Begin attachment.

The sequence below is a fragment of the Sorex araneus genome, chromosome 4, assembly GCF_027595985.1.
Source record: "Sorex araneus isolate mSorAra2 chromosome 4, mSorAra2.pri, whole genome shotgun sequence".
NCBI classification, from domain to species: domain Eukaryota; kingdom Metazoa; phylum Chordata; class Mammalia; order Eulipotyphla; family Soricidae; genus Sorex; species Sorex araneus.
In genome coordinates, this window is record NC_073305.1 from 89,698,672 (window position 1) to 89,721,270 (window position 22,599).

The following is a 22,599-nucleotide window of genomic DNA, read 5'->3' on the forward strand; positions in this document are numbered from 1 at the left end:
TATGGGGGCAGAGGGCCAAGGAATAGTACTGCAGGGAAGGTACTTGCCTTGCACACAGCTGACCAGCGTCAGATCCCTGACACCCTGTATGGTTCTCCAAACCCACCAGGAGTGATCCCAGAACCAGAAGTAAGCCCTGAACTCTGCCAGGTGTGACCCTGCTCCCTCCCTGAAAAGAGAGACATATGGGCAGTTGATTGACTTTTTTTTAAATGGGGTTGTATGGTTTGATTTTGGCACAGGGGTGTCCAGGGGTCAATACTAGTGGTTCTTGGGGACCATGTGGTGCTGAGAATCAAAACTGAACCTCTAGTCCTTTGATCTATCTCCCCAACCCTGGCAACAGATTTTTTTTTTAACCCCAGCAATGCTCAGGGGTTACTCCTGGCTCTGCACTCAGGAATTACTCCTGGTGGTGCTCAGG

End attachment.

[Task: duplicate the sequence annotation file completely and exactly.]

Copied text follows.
The sequence below is a fragment of the Sorex araneus genome, chromosome 4, assembly GCF_027595985.1.
Source record: "Sorex araneus isolate mSorAra2 chromosome 4, mSorAra2.pri, whole genome shotgun sequence".
NCBI classification, from domain to species: domain Eukaryota; kingdom Metazoa; phylum Chordata; class Mammalia; order Eulipotyphla; family Soricidae; genus Sorex; species Sorex araneus.
In genome coordinates, this window is record NC_073305.1 from 89,698,672 (window position 1) to 89,721,270 (window position 22,599).

The following is a 22,599-nucleotide window of genomic DNA, read 5'->3' on the forward strand; positions in this document are numbered from 1 at the left end:
TATGGGGGCAGAGGGCCAAGGAATAGTACTGCAGGGAAGGTACTTGCCTTGCACACAGCTGACCAGCGTCAGATCCCTGACACCCTGTATGGTTCTCCAAACCCACCAGGAGTGATCCCAGAACCAGAAGTAAGCCCTGAACTCTGCCAGGTGTGACCCTGCTCCCTCCCTGAAAAGAGAGACATATGGGCAGTTGATTGACTTTTTTTTAAATGGGGTTGTATGGTTTGATTTTGGCACAGGGGTGTCCAGGGGTCAATACTAGTGGTTCTTGGGGACCATGTGGTGCTGAGAATCAAAACTGAACCTCTAGTCCTTTGATCTATCTCCCCAACCCTGGCAACAGATTTTTTTTTTAACCCCAGCAATGCTCAGGGGTTACTCCTGGCTCTGCACTCAGGAATTACTCCTGGTGGTGCTCAGG